The government in Kyiv is interested in maintaining a pluralism of oligarchic influences, which means a relative balance of forces between the strongest groups. The rise in significance of Ihor Kolomoyskyi’s group observed over the past few months is especially dangerous for the state in this context. The government took some visible measures in December 2014 and January 2015 against this oligarch, including an attempt to deprive him of control of Ukrnafta and the summons sent to Henadiy Korban, deputy governor of Dnipropetrovsk oblast, to appear at a public prosecutor’s office. However, this does not appear to be a beginning of an open conflict between President Poroshenko and Kolomoyskyi, but rather a desire to show that the rules of the game are set by Kyiv. As mentioned above, the government is too weak, and Kolomoyskyi is too strong for such a confrontation to be possible. It is also worth noting the oligarch’s growing influence in Dnipropetrovsk oblast, which is becoming his ‘appanage principality’. Public opinion polls carried out in December 2014 indicated that 34.2% of the residents of this oblast wanted Ukraine to be federalised (11% had supported this concept eight months before), this being the highest rate among all regions. Furthermore, the vote in parliament on a law that would deprive the Privat Group of control over Ukrnafta has made it clear that Kolomoyskyi has extensive influence inside Yatsenyuk’s party (only 13 out of 82 deputies from the People’s Front voted in favour of this act).
The government has also made some moves aimed against the interests of Rinat Akhmetov. The Ministry for Energy has taken measures to weaken the position of his company, DTEK, accusing it of setting excessively high electricity prices. Until recently, DTEK was briskly heading towards the monopolisation of the Ukrainian power sector. Akhmetov himself was interrogated by prosecution authorities in connection with the suspicions of financing separatism in the Donbas. At present, nothing seems to indicate that this could be a beginning of the end of Akhmetov’s business empire, but – of all the major oligarchic groups – he has the least political possibilities to lobby for his interests. The government has also taken visible measures towards Firtash’s companies (for example, the state-owned company Naftohaz insists that several chemical companies from Group DF be declared bankrupt due to their gas debts, and a group of influential politicians has appealed for a cancellation of Inter TV’s licence), which can be viewed as attempts to discipline this oligarchic group. This comes in addition to the intensifying dispute between Firtash and Akhmetov on the one hand, and on the other between these two oligarchs and Kolomoyskyi, who would like to strip them of part of their assets.
The likely further decline in the influence of some ‘old’ oligarchs, especially those from the metallurgical and coal sectors (including Akhmetov, Novinsky and Taruta) will be accompanied by the growing significance of the agrarian lobby, which generates 25% of Ukrainian exports. Certain oligarchs from the food and agricultural sector (including Oleh Bakhmatyuk, Andriy Verevskyi and Yuriy Kosyuk) already have powerful political connections, and will try to use them to influence the passage of an act introducing free trade in arable land, which is expected to be presented during the present term of the Verkhovna Rada.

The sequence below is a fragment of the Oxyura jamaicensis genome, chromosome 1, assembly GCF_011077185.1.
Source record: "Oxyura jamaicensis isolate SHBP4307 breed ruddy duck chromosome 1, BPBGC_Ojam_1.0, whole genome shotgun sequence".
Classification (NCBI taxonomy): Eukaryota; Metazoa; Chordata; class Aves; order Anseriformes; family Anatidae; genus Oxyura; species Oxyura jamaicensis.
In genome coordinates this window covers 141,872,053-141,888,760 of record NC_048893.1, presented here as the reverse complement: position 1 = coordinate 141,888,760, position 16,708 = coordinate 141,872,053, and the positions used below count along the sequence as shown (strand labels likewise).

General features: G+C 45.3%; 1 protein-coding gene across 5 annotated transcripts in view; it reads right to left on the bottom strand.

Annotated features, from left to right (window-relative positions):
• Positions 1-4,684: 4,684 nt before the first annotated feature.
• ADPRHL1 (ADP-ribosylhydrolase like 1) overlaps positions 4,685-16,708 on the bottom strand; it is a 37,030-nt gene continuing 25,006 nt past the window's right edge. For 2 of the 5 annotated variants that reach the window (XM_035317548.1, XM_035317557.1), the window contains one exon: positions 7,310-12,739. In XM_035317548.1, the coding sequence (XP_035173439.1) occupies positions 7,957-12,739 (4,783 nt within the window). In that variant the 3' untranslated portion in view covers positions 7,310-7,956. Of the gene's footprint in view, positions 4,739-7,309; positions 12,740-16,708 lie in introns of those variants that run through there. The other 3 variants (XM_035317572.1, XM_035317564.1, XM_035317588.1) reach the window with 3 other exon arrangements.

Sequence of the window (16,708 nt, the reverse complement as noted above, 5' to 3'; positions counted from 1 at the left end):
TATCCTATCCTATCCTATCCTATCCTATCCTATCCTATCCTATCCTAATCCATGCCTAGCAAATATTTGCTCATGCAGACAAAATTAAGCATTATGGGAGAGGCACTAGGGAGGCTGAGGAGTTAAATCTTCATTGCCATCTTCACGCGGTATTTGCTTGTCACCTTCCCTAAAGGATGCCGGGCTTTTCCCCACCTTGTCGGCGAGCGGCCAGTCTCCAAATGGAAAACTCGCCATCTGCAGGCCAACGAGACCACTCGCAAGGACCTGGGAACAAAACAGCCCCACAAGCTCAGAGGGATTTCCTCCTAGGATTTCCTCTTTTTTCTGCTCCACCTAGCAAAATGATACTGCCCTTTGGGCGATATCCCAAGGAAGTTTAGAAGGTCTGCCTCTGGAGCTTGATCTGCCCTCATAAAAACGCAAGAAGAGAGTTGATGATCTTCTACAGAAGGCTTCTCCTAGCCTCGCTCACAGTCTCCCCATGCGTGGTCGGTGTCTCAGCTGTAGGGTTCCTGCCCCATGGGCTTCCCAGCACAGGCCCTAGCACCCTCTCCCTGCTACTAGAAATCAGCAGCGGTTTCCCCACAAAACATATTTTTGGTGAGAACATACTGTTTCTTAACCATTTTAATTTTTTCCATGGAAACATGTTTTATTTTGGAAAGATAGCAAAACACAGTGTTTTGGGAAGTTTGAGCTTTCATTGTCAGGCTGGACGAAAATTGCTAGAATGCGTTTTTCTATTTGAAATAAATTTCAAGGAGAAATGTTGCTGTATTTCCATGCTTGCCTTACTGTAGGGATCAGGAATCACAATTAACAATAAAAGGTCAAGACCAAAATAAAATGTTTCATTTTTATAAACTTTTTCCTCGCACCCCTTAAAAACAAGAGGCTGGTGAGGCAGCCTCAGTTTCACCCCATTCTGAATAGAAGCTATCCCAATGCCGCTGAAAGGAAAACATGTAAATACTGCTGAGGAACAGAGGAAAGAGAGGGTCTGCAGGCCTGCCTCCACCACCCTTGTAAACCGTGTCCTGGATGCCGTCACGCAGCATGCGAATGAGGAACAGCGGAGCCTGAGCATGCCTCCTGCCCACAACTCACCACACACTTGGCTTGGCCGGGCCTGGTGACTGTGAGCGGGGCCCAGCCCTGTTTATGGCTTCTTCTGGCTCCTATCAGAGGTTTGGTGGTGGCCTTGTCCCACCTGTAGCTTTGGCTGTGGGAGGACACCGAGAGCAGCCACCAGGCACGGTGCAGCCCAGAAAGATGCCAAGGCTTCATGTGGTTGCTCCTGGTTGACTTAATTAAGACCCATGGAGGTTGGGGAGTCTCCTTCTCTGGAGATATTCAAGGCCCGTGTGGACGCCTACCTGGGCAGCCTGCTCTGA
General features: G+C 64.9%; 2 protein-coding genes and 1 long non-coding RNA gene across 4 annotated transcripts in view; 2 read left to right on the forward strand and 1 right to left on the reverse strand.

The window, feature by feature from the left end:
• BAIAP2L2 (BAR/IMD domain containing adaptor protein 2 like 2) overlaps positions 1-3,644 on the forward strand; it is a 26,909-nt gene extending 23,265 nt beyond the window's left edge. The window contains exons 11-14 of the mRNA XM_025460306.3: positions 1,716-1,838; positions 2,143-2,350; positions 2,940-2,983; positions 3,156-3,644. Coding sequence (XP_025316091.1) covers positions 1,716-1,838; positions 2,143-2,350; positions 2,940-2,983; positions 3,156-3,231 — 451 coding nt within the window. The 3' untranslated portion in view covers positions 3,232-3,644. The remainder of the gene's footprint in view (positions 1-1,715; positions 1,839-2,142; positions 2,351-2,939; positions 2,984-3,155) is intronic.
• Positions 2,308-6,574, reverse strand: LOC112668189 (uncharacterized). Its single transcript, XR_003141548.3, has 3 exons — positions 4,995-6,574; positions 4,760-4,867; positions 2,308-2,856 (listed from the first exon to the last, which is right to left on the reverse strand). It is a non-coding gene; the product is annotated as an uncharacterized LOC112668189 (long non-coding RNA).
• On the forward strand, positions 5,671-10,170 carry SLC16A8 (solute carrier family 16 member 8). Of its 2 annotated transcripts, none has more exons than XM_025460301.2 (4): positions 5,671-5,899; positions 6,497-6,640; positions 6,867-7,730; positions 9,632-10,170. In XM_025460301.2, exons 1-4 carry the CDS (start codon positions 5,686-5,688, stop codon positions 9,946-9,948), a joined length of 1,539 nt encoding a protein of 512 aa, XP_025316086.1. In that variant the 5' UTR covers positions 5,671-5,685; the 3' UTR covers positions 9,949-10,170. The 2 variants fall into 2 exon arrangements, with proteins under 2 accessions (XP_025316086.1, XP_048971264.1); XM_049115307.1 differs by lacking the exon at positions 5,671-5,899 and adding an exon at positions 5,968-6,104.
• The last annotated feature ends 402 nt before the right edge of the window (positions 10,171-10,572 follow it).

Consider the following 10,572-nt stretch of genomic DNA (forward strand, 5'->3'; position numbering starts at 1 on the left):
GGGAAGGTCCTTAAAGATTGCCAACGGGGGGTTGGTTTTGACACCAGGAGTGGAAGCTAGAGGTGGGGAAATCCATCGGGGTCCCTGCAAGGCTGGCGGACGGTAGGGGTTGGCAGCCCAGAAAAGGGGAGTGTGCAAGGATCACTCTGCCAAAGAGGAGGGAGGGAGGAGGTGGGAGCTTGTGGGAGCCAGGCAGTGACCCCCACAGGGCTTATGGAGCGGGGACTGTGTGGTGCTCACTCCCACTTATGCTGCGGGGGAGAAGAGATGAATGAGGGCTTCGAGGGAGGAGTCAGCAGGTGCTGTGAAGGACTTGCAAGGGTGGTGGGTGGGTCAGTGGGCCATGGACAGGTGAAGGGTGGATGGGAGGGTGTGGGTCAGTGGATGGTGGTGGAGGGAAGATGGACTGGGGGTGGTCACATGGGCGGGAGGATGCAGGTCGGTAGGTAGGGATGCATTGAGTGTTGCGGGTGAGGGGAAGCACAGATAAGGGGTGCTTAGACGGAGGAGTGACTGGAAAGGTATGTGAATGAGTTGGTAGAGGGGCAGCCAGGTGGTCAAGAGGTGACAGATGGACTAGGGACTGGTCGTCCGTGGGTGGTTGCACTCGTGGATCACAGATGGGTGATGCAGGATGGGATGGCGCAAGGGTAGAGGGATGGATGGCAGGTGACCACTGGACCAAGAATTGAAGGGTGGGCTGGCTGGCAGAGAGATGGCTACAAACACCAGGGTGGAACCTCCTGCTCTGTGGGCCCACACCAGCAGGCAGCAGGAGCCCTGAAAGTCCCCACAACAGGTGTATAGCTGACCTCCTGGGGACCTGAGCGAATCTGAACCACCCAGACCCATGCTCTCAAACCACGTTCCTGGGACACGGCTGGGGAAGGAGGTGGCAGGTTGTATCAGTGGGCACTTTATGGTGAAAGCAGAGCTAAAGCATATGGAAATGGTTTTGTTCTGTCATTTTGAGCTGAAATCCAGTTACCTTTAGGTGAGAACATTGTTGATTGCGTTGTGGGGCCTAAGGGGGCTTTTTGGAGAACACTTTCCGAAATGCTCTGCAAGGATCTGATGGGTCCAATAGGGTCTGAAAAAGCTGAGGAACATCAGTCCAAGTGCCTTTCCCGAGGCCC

Ukrainian oligarchs, capitalising on the state’s weakness and the government representatives’ proneness to corruption, have gained such extensive influence on the economy over the past few years that some of its key sectors have been monopolised, with all the accompanying negative consequences. Their financial strength has enabled them to successfully lobby for their interests on the political level. The Maidan revolution has left the Ukrainian oligarchic system unshaken, and the parliamentary elections have shown that the most powerful oligarchs have gained serious opportunities to influence Ukrainian politics. It should be expected that the oligarchs will remain influential players in Ukraine for as long as they are able to use the weak state and well-developed corruption mechanisms to support their interests. The still strong oligarchic system will thus be one of the impediments in the process of reforming the Ukrainian state.
 See the comprehensive study concerning oligarchs in Ukraine: Sławomir Matuszak, ‘Oligarchic democracy. The influence of business groups on Ukrainian politics’, OSW Studies, September 2012.
 Akhmetov remained the most important sponsor and ‘shareholder’ of the Party of Regions thanks to his . good relations with Yanukovych. Serhiy Lyovochkin was the main representative of the Firtash group in the government. He served as the head of the Presidential Administration under Yanukovych (2010–January 2014). Both oligarchic groups took over more assets at that time.